635 registered sex offenders owed DNA to state; local RSO in compliance

Attorney General Bob Ferguson announced that his lawfully owed DNA project identified 635 registered sex offenders who illegally failed to provide DNA samples after their criminal conviction. 

Ferguson’s office is working with local law enforcement around the state to collect DNA samples from these offenders. 

To date, law enforcement has collected hundreds of new DNA profiles from sex offenders under court order to provide their DNA.

Lawfully owed DNA is defined as a DNA sample from a qualifying criminal offender who should have their sample in the nationwide Combined DNA Index System (CODIS), but from whom a sample has never been collected or submitted to a lab for testing. Washington law requires all currently registered sex and kidnapping offenders to provide DNA samples. Some fail to comply with this part of their sentence.

The Attorney General’s office stated that at the time of their announcement, the project has resulted in 345 of the 635 registered sex offenders providing DNA samples to law enforcement.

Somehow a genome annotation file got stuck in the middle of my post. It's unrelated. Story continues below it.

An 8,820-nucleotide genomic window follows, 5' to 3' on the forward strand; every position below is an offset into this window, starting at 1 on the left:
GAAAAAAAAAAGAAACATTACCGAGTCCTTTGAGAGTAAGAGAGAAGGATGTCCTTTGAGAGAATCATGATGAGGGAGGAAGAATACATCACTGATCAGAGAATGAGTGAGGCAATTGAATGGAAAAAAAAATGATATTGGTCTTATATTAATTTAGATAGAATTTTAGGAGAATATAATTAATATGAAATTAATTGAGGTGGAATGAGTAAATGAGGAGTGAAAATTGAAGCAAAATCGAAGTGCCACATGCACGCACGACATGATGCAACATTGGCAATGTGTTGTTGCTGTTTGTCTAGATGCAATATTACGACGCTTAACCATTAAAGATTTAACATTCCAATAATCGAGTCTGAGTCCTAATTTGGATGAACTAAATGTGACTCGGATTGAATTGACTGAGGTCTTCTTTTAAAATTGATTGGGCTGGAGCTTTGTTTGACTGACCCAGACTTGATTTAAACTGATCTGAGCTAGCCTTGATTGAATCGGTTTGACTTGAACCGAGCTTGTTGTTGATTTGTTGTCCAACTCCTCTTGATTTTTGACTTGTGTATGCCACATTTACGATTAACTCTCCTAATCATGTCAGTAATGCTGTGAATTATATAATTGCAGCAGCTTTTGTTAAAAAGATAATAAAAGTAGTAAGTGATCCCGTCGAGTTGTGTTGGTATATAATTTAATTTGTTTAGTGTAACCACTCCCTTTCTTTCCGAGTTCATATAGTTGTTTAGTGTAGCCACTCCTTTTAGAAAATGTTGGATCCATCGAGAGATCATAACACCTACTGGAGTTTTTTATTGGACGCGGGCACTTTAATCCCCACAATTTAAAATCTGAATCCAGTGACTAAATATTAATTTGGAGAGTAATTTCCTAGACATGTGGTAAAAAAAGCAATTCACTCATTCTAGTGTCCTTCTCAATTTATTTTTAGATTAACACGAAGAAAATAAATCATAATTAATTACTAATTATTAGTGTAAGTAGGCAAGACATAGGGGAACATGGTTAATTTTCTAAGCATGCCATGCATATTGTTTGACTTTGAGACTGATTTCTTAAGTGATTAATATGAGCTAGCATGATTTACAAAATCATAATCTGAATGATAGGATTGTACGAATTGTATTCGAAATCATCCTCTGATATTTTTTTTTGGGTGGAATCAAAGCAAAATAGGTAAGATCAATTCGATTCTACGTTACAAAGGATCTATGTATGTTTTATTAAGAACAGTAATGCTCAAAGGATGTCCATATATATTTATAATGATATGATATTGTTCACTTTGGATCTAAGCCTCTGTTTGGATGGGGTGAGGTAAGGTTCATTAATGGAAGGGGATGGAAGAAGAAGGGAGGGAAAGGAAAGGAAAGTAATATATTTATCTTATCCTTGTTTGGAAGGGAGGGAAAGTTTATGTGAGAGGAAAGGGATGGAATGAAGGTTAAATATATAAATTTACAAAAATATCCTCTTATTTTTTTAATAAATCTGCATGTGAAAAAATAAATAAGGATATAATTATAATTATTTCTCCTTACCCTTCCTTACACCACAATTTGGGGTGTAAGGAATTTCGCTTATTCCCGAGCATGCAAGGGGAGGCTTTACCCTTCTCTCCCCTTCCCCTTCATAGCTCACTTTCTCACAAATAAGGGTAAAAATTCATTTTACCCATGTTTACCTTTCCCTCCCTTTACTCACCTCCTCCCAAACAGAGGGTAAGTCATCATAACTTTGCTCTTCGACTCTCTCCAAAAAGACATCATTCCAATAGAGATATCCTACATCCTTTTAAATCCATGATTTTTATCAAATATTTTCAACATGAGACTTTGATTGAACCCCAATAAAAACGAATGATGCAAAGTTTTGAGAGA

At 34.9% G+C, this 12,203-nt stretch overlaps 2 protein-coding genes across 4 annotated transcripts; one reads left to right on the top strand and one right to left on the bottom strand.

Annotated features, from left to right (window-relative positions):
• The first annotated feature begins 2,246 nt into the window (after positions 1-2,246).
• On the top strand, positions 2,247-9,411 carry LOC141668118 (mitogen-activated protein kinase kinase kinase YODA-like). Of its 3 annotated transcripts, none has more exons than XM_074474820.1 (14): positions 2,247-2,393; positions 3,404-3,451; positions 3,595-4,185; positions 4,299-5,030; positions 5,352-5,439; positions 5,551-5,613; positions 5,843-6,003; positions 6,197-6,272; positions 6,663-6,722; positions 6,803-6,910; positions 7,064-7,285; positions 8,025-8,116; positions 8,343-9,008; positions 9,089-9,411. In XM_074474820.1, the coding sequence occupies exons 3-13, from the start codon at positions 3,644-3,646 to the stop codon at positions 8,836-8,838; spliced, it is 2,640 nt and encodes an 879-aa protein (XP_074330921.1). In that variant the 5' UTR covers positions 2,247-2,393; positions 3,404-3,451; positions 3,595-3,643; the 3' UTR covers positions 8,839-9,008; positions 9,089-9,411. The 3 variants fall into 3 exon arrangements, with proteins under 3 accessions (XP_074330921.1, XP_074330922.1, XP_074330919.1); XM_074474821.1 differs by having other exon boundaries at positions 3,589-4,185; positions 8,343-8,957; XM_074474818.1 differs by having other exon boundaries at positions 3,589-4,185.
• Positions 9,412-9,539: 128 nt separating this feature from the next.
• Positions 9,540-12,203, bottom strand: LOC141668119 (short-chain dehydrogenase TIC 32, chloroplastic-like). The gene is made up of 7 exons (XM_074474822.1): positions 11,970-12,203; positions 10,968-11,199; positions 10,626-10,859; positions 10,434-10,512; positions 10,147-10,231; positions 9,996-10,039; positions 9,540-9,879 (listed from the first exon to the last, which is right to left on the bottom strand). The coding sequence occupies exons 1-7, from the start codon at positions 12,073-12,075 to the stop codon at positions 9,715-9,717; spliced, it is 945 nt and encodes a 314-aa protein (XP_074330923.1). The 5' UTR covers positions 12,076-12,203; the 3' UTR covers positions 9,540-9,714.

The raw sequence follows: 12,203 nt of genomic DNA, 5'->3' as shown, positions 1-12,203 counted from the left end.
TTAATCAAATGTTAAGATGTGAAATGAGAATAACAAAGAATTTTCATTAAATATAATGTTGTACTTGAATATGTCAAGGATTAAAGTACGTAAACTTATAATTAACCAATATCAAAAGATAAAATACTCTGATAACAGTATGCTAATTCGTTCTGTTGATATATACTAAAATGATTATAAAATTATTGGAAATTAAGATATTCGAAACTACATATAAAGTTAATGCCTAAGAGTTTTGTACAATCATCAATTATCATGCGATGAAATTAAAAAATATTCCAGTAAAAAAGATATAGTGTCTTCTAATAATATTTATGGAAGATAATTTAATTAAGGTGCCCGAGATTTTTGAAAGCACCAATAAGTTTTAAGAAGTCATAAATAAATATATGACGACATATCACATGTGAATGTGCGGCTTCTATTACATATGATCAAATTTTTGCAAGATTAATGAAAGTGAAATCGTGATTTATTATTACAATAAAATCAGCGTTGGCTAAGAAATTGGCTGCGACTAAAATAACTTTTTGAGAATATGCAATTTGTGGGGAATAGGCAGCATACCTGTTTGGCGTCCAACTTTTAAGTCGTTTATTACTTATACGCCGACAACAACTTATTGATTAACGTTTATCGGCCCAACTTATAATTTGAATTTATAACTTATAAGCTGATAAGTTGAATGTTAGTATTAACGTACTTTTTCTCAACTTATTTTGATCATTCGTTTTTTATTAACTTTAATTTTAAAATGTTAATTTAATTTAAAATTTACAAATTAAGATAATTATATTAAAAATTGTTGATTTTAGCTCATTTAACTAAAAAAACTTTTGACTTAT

In Grays Harbor, 5 offenders were identified. In Pacific County, 2 had owed DNA. According to the AG, all local offenders have now come into compliance.

Local law enforcement agencies working with Ferguson’s office determined that they could not collect samples from 225 of the 635 sex offenders who failed to provide samples.

 Of these offenders;

  • 107 died or left the state.
  • 98 failed to register as sex offenders and their whereabouts are unknown.
  • The remaining 20 are uncollectible for a variety of different reasons

DNA profiles from 65 sex offenders currently registered in four Washington counties (Clark, Columbia, Snohomish and Stevens) remain uncollected. 

If they move, they are obligated to register at their new address. County sheriffs monitor registered sex offenders in their jurisdiction.

In October 2019, Ferguson announced that his office successfully won a grant from the Bureau of Justice to pursue lawfully owed DNA as part of his initiative to help the state clear its backlog of sexual assault kits and bring justice to survivors.

Washington state has not developed a consistent method for collecting DNA upon conviction. Instead, every county implements different procedures.

Six out of the 345 sex offender DNA profiles entered into CODIS as a result of the lawfully owed DNA project resulted in a “hit.” Thus far, no charges have been filed as a result of these CODIS “hits.”

By the end of the year, Ferguson’s office will announce another update on the project’s efforts collecting DNA for all violent offenders who lawfully owe DNA.